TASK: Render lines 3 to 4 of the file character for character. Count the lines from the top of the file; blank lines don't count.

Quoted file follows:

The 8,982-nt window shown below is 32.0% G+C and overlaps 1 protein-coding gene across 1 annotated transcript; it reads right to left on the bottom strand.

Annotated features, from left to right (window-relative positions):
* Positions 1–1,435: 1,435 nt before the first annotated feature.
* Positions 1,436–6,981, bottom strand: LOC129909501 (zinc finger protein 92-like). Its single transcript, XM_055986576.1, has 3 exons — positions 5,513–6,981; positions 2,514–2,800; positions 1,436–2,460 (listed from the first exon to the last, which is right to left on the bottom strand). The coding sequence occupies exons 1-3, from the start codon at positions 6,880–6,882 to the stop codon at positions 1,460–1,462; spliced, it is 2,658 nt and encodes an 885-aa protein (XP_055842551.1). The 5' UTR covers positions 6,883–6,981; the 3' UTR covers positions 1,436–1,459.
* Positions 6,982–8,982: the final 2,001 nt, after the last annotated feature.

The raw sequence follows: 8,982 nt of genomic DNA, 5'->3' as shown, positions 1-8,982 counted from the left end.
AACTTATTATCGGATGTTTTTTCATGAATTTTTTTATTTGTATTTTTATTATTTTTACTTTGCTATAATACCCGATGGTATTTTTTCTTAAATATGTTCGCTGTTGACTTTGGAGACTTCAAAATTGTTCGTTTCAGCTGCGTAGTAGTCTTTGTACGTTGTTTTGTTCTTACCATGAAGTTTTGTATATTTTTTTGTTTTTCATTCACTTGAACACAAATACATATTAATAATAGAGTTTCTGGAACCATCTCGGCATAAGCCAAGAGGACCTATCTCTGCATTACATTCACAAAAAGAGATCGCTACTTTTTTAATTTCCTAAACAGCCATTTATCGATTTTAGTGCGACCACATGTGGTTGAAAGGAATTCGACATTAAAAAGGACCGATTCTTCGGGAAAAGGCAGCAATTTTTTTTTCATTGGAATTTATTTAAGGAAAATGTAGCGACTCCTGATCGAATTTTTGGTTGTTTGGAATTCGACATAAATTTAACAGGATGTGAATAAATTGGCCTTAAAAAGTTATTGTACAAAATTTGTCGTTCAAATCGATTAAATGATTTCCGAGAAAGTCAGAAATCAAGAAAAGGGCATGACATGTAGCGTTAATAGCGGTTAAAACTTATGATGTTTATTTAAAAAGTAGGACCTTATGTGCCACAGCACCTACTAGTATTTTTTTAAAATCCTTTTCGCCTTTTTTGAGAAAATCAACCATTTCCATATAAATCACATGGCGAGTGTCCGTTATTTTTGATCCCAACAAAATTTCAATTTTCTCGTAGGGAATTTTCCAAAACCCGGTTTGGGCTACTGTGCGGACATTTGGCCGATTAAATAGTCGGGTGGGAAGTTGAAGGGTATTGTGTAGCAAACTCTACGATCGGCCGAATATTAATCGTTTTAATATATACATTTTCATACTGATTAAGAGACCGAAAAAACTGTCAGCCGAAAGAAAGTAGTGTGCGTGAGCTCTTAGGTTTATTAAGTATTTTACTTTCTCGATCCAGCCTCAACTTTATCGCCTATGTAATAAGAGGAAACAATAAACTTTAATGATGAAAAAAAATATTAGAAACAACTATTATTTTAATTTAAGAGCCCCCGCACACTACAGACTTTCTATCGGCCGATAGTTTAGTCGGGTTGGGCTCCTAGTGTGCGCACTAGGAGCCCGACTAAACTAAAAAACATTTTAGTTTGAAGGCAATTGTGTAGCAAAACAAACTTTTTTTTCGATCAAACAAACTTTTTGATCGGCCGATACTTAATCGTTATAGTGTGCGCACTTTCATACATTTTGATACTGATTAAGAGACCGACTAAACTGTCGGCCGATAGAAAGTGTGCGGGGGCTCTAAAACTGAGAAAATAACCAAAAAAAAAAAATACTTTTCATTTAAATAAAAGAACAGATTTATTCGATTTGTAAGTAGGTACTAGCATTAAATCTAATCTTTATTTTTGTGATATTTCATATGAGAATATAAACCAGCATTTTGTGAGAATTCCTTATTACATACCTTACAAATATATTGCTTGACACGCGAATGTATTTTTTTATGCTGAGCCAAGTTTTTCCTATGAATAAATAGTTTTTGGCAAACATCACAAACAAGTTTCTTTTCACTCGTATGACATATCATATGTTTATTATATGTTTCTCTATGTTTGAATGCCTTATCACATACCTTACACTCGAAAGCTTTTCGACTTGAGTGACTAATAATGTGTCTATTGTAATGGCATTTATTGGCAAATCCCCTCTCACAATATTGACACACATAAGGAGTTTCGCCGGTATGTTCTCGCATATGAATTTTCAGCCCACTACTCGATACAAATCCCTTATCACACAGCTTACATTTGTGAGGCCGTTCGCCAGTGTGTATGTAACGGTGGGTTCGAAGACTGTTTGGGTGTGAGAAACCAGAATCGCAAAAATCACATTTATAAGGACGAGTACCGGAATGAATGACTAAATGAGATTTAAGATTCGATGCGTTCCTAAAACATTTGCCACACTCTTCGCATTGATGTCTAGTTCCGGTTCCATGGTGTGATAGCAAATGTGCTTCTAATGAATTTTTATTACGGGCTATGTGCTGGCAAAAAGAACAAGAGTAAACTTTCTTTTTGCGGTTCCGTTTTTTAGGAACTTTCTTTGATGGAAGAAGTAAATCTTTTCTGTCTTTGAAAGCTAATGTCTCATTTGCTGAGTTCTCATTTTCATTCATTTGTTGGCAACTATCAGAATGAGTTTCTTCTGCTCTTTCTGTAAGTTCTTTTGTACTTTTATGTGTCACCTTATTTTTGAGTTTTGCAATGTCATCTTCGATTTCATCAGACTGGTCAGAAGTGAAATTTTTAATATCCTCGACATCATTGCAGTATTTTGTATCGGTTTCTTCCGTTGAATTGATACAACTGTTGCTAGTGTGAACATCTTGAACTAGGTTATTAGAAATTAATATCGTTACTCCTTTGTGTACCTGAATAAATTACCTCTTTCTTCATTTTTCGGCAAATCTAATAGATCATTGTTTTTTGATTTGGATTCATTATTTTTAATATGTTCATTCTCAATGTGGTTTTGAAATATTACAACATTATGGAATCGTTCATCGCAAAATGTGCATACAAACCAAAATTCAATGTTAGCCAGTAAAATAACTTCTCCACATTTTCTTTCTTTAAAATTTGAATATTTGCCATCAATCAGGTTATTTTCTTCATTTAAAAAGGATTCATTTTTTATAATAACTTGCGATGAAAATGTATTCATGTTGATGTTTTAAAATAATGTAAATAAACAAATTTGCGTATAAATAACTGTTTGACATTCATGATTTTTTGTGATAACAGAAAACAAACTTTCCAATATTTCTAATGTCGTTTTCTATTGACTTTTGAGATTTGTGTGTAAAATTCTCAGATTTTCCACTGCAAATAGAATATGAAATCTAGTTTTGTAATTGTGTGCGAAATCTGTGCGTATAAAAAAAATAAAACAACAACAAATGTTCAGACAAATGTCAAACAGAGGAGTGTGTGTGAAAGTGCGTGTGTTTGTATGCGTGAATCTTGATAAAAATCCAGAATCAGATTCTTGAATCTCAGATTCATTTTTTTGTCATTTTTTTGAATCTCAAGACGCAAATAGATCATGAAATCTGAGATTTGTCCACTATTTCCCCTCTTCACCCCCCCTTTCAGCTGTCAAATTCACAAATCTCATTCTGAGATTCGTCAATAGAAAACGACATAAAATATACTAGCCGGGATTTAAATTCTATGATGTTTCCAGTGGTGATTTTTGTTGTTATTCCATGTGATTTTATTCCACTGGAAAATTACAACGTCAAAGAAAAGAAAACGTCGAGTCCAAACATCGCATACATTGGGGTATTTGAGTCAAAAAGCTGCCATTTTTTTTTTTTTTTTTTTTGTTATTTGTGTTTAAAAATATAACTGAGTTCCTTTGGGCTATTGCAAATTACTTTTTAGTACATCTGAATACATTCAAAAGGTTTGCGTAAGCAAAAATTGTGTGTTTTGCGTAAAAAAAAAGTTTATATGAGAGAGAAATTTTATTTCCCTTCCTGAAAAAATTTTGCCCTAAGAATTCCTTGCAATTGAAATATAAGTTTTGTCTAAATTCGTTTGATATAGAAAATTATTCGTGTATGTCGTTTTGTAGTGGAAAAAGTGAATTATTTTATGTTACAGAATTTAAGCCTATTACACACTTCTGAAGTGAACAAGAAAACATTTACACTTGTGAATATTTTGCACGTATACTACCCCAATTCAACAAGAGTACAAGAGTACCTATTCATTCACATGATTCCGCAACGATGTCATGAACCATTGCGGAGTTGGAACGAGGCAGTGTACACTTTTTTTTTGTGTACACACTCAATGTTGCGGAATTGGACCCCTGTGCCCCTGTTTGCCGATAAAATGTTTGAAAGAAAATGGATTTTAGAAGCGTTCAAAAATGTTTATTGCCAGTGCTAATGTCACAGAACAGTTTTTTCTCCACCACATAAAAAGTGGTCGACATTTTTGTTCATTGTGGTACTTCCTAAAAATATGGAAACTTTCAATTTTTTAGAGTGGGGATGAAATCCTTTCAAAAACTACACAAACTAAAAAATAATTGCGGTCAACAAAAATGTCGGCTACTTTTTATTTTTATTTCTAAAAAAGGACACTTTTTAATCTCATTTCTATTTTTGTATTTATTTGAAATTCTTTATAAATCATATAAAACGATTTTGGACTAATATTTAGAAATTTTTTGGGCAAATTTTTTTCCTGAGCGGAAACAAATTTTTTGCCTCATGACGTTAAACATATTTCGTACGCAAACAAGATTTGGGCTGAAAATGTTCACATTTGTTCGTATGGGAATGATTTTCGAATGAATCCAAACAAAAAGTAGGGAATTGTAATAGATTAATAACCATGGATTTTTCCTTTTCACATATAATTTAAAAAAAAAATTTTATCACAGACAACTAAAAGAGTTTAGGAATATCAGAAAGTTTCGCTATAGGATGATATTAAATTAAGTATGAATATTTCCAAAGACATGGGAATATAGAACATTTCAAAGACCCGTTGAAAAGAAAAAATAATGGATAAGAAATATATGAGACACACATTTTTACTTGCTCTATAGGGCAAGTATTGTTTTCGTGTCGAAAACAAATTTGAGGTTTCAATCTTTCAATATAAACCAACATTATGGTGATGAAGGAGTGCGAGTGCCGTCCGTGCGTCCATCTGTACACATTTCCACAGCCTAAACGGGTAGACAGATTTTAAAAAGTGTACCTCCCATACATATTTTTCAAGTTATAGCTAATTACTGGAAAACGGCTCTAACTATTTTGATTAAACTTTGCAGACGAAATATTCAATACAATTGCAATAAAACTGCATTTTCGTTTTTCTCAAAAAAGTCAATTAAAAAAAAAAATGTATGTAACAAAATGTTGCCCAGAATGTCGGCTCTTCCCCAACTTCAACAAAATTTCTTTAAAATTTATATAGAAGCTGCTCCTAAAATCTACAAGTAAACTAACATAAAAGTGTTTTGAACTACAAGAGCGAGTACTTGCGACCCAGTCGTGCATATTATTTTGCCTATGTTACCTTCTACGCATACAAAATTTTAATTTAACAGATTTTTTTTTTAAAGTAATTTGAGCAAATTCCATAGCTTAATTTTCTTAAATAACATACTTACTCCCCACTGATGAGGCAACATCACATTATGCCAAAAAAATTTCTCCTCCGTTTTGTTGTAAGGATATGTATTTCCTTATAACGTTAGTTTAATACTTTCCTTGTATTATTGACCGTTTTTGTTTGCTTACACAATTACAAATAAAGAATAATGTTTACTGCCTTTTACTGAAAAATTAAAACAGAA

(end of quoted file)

* Positions 1–1,435: 1,435 nt before the first annotated feature.
* Positions 1,436–6,981, bottom strand: LOC129909501 (zinc finger protein 92-like). Its single transcript, XM_055986576.1, has 3 exons — positions 5,513–6,981; positions 2,514–2,800; positions 1,436–2,460 (listed from the first exon to the last, which is right to left on the bottom strand). The coding sequence occupies exons 1-3, from the start codon at positions 6,880–6,882 to the stop codon at positions 1,460–1,462; spliced, it is 2,658 nt and encodes an 885-aa protein (XP_055842551.1). The 5' UTR covers positions 6,883–6,981; the 3' UTR covers positions 1,436–1,459.